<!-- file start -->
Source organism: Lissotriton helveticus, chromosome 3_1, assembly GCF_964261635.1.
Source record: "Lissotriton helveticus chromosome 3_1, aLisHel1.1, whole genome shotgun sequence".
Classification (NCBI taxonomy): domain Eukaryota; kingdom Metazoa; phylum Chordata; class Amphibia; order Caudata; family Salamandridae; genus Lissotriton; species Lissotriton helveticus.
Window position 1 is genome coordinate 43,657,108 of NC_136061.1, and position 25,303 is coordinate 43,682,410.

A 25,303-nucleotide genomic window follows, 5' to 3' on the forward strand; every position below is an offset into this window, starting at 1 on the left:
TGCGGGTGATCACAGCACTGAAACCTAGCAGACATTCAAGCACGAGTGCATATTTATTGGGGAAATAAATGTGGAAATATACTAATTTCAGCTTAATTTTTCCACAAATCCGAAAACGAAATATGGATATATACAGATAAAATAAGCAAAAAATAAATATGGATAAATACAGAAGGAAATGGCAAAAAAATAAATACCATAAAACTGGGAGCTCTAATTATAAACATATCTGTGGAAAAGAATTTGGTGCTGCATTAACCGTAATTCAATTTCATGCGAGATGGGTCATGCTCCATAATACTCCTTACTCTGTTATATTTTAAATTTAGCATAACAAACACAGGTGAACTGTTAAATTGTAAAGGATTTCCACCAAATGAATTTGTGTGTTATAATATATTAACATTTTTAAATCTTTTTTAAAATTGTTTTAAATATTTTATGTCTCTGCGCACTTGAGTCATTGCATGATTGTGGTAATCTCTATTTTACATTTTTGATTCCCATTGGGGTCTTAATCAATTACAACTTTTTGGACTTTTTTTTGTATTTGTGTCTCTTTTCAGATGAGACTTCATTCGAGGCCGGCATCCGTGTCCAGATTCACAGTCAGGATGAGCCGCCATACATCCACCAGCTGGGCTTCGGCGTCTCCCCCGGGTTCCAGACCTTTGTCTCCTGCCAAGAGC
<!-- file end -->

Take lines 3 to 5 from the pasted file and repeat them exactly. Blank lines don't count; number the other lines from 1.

Classification (NCBI taxonomy): domain Eukaryota; kingdom Metazoa; phylum Chordata; class Amphibia; order Caudata; family Salamandridae; genus Lissotriton; species Lissotriton helveticus.
Window position 1 is genome coordinate 43,657,108 of NC_136061.1, and position 25,303 is coordinate 43,682,410.

A 25,303-nucleotide genomic window follows, 5' to 3' on the forward strand; every position below is an offset into this window, starting at 1 on the left: